Counseling Services

How to Help a Student in Distress

How to Recognize a Student in Distress

A student in distress might indicate a need for assistance with:

  • Repeated requests for special consideration, extensions, etc.
  • Unusual or exaggerated emotional responses
  • Withdrawal from activities or friends
  • Significant change in behavior, such as sleep or eating patterns
  • Declining academic performance
  • Excessive absences, especially if attendance was previously consistent
  • Perfectionism, procrastination, excessive worrying
  • Markedly changed patterns of interaction (avoiding participation or dominating discussion)

These signs might indicate a student in severe distress:

  • Depressed mood
  • Marked changes in personal hygiene; swollen, red eyes; falling asleep in class; excessively active and talkative
  • Inability to communicate
  • Garbled, slurred, disjointed or incoherent speech
  • Loss of contact with reality
  • Seeing/hearing things that do not exist
  • Suicidal thoughts or intentions
  • Overtly discussing, joking or hinting that suicide is a current and viable option
  • Highly disruptive behavior
  • Homicidal threats
  • Hostile, threatening or violent behavior

How to Share your Concern with a Student

If you have a concern, talk to the student first. The student may have an explanation for the behavior or may ask for assistance.

  • Talk to the student in private when both of you have time
  • Give the student undivided attention
  • Express your specific concern(s)
  • Share an observation “I’ve noticed you’ve been acting differently than you usually do and I’m concerned”
  • Listen in a non-judgmental, non-threatening way
  • Communicate your understanding by repeating back the core of what the student has said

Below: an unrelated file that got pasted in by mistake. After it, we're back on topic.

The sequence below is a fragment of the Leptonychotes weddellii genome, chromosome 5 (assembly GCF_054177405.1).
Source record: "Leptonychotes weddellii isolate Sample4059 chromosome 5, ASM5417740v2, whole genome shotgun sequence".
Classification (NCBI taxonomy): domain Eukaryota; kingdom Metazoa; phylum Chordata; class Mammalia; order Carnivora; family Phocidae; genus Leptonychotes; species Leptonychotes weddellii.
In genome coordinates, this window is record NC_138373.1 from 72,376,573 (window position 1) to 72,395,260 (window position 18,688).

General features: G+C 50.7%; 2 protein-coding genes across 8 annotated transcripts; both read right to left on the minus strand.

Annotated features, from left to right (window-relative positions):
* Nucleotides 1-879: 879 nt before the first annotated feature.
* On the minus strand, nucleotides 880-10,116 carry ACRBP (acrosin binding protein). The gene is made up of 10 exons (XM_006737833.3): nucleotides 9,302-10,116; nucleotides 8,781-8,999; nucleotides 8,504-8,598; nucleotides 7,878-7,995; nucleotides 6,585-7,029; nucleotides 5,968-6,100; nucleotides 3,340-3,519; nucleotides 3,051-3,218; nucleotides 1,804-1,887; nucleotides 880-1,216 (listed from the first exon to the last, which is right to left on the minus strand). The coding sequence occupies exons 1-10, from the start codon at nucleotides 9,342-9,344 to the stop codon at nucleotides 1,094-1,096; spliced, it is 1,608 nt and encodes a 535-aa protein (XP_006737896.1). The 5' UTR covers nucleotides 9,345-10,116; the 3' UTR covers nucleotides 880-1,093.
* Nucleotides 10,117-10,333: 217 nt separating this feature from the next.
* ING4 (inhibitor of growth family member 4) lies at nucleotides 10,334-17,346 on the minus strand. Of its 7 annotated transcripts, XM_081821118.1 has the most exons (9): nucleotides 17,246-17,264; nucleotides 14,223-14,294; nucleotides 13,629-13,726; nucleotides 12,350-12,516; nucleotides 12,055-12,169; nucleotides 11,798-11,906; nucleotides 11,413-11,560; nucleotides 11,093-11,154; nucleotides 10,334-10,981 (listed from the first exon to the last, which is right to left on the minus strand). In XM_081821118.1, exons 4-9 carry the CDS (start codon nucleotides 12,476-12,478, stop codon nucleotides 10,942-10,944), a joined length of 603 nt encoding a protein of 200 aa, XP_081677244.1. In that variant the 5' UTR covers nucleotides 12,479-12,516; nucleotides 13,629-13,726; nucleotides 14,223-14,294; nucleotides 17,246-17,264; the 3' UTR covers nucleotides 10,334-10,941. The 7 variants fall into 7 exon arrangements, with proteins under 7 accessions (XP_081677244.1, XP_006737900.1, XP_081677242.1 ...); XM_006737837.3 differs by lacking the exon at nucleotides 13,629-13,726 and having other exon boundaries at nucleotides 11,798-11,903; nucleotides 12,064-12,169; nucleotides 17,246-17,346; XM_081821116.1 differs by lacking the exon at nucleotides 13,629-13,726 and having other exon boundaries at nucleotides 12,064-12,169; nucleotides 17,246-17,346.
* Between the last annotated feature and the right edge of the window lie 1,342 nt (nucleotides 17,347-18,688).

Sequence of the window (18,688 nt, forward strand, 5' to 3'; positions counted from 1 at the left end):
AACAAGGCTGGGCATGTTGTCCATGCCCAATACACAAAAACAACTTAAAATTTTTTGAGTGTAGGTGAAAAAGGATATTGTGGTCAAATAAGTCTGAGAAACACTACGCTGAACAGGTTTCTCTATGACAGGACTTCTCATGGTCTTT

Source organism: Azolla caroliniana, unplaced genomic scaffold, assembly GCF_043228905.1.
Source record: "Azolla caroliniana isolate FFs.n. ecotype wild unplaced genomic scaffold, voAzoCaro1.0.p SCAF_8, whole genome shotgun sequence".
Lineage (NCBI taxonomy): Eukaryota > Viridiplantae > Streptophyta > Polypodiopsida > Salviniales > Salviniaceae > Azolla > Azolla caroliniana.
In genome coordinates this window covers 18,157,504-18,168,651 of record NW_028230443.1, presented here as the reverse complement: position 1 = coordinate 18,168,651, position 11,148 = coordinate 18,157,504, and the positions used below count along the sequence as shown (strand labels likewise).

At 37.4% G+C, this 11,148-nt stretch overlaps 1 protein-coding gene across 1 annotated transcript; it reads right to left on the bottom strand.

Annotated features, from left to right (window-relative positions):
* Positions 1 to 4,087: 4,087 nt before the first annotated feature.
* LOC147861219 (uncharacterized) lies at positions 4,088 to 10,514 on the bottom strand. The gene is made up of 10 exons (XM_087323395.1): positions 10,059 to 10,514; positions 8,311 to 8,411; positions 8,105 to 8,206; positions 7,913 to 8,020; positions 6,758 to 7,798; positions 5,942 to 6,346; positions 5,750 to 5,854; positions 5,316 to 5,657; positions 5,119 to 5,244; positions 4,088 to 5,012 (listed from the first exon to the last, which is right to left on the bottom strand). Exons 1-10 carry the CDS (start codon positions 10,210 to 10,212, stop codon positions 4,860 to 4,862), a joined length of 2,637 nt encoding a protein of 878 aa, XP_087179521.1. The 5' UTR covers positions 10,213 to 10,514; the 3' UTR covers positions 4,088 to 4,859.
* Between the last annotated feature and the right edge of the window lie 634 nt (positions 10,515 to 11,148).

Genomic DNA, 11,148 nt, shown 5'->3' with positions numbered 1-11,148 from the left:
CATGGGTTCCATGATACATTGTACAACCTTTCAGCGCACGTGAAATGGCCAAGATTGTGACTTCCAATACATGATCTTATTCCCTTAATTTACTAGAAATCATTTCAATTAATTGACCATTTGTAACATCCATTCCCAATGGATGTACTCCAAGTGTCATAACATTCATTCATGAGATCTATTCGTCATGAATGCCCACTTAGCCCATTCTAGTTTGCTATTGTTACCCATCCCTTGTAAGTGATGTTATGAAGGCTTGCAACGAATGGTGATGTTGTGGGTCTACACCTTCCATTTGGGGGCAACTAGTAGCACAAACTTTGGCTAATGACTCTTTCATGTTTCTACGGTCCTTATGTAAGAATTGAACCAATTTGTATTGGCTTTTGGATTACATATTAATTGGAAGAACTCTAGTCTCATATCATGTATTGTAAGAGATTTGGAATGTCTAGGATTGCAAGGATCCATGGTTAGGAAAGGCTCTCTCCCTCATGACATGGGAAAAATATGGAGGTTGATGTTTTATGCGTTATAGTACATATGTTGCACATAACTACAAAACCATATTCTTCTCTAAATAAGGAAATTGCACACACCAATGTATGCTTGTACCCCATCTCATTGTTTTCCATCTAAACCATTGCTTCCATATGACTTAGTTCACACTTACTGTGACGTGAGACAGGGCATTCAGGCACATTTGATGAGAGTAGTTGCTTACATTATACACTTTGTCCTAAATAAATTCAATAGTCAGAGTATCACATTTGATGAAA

• Avoid judging, evaluating, or criticizing
  • Respect the student’s value system, even if you disagree

When to Make a Referral

You are encouraged to submit a Care team referral if students:

  • Do not respond appropriately when you share your concern
  • Exhibit erratic or sudden changes in classroom performance
  • Exhibit uncharacteristic behavioral, mood, attitude or appearance changes
  • Are uncharacteristically inattentive, unresponsive, angry, argumentative or aggressive
  • Exhibit behavior that is getting worse

You can always consult by calling Counseling Services when you:

  • Feel overwhelmed or unsure of how to proceed
  • If you feel that you are beginning to engage in treatment instead of gatekeeping
  • Need to talk with someone about your observations or concerns

How to Encourage Students to Seek Assistance

  • Let students know that it is not necessary to know exactly what is wrong in order to seek assistance; normalize help-seeking as a strength and that counseling is effective
  • Explain what the student can expect if they seek assistance from counseling, Title IX, etc.
  • Name counselors, suggest that students check out the website, assure confidentiality
  • Assure students that they are not taking resources from others by seeking help – there are enough resources for everyone, and prevention is better than waiting until it gets worse
  • Learn about resources so that you can suggest out of the box options for seeking help, see below.

Resources

Counseling Services: Heartmath biofeedback training, Relaxation Station, Ulifeline screening, website, Mindfulness drop-in session and classes, Counseling Groups

adapted from: https://www.wmich.edu/studentaffairs/studentdistress